It's 3 a.m. and your 8-month-old baby is coughing. As you change her diaper, you notice she is very warm and has a temperature of 102 degrees. Her nose is running with clear mucus and she is crying miserably. This is a familiar story for just about every parent, especially between November and April the cold season.
"Colds" are respiratory infections caused by a variety of viruses, especially rhinovirus, adenoviruses, Para influenza virus and respiratory syncytial virus. These viruses infect all of us many times in our lives. Most the time we get over them without complications, although we may have seven to 10 days of illness and varying degrees of misery.
It is estimated that infants and toddlers get about six colds each year, or about one each month during the winter season -- and some children get even more than six. Sometimes a child appears to have a cold that lasts a month or two, but this is probably a second cold that occurs before the first cold has completely resolved.
Children in day care, children who have older brothers and sisters, and those whose parents smoke seem to have more colds than other children. A baby who is breast-fed usually develops only a mild cold, even when his mother may have a fairly severe one, because maternal antibodies against the cold virus are believed to enter the breast milk and reduce the illness in the baby. Recent studies suggest that frequent colds in young children who attend day care build up the children's immune systems and may make them less likely to have asthma and other respiratory conditions later in childhood.
Babies and toddlers often develop fevers, in the 100 to 103 degree range or higher, at the start of colds; older children and adults usually do not develop fevers with "typical" colds. For a young child, the fever lasts two to three days, and the child may be irritable and may not want to eat much until the fever subsides. The child's nose may run with clear mucus, followed by yellow or green mucus for a few days, and a cough commonly develops within just a few days. By about the ninth or 10th day of illness, the child is usually recovering well -- the cough diminishes, the runny nose dries up, and the child returns to normal activities and eating.
Home treatment of colds usually involves allowing the child to rest and get plenty of sleep, giving your child acetaminophen (Tylenol and other brands) or ibuprofen (Advil, Motrin and other brands), and providing her with plenty of liquids and food, if she is interested in eating. When medicating, remember that aspirin has not been recommended for children at all since the 1980s because of concerns about Reye's syndrome.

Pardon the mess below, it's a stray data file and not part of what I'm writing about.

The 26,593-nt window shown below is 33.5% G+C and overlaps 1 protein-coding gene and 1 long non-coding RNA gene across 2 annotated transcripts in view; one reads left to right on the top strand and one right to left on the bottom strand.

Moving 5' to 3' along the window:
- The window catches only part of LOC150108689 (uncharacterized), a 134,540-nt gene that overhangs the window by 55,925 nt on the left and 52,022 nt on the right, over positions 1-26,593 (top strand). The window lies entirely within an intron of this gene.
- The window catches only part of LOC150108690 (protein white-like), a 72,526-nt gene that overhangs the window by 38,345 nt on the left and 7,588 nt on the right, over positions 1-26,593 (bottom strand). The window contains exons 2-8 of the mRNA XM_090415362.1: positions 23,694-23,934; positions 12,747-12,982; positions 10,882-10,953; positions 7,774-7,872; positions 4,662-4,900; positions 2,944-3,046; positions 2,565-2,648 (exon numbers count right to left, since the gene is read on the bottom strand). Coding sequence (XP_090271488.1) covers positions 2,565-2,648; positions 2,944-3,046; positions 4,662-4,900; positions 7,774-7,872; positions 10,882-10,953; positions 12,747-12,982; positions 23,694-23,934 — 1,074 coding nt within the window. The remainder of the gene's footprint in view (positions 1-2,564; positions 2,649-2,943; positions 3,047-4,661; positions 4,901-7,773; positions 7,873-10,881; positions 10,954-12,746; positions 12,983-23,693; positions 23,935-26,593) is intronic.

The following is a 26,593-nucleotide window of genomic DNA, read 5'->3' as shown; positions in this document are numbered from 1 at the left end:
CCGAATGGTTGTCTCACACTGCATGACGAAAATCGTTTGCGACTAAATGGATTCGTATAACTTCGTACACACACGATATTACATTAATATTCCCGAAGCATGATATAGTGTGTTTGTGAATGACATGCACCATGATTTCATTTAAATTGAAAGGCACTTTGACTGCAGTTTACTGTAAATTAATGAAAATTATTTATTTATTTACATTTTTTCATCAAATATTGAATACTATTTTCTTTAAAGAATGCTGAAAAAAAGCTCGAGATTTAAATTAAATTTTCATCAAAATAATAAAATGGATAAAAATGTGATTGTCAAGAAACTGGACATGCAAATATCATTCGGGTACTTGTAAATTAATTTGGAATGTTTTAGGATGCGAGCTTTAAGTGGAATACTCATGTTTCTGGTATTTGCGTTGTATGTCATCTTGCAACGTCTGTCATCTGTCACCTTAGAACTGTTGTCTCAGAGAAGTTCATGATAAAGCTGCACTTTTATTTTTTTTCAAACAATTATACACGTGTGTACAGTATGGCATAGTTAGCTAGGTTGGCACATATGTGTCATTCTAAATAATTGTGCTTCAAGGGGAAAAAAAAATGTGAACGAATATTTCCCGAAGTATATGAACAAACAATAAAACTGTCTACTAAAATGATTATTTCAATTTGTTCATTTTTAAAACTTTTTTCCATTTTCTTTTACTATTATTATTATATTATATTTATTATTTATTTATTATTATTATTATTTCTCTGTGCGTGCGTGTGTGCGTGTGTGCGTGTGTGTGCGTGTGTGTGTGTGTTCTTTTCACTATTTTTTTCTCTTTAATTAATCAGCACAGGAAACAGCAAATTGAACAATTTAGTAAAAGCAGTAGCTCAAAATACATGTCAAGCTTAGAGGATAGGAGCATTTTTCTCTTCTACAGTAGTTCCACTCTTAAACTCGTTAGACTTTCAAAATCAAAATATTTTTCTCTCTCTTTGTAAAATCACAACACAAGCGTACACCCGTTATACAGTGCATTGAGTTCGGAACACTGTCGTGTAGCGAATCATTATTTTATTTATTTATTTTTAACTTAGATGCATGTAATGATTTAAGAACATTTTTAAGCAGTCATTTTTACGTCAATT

Infants often do well with extra breast-feedings, or with formula diluted a bit with water. Your doctor may recommend a commercial rehydrating solution made especially for infants. Older infants and toddlers will enjoy beverages such as fruit juices and commercial drinks. Offer frequent small meals with some of your child's favorite foods, but don't be surprised if he's not interested.
It's important to keep the nose clear so that your young one can breathe more easily. You can teach your toddler how to blow his nose at about 12 to 15 months of age. For babies, remove mucus from the nose with a bulb syringe and saline (salt water solution), available from your pharmacy. An "ear syringe" creates more suction than a "nose syringe" and is what is often recommended. Lay your baby on her back and turn her head up toward the ceiling. Put one or two drops of saline in each nostril, wait a few seconds, squeeze the bulb syringe closed with one hand, place the closed syringe into the nostril as far as it will go, and then relax your hand. The suction from the syringe filling with air will remove mucus from the nose passages. Be sure to clean the syringe after every use.
What is not recommend are over-the-counter medicated nose drops or cold medications of any type for infants under the age of 12 months. Keeping the baby more upright, cleaning out his nose, keeping the fever down and giving fluids are usually all that is needed to help an infant get over a cold. In the past, many doctors recommended humidifiers or vaporizers for colds. This equipment can be useful if your house is very dry, but you must use distilled water and keep the equipment extremely clean in order to avoid spraying molds, harmful minerals and other hazards into the air.
For children older than 1, your doctor may suggest a cold preparation containing pseudoephedrine, or an antihistamine such as brompheniramine or chlorpheniramine to reduce congestion and nasal discharge. Be sure to follow the directions on the label; overuse of pseudoephedrine and other decongestants can result in even worse congestion. And please do not give your child a medication containing phenylpropanolamine (PPA), which has been associated with stroke in some people.
Most cough medications or lozenges are not very helpful, but they can soothe the throat in some situations. Remember that viruses -- not bacteria -- cause colds, so antibiotics are not useful in the vast majority of respiratory illnesses. Bacterial complications, such as ear infections or pneumonia, do respond well to antibiotics. Your doctor will let you know whether your child will benefit from an antibiotic.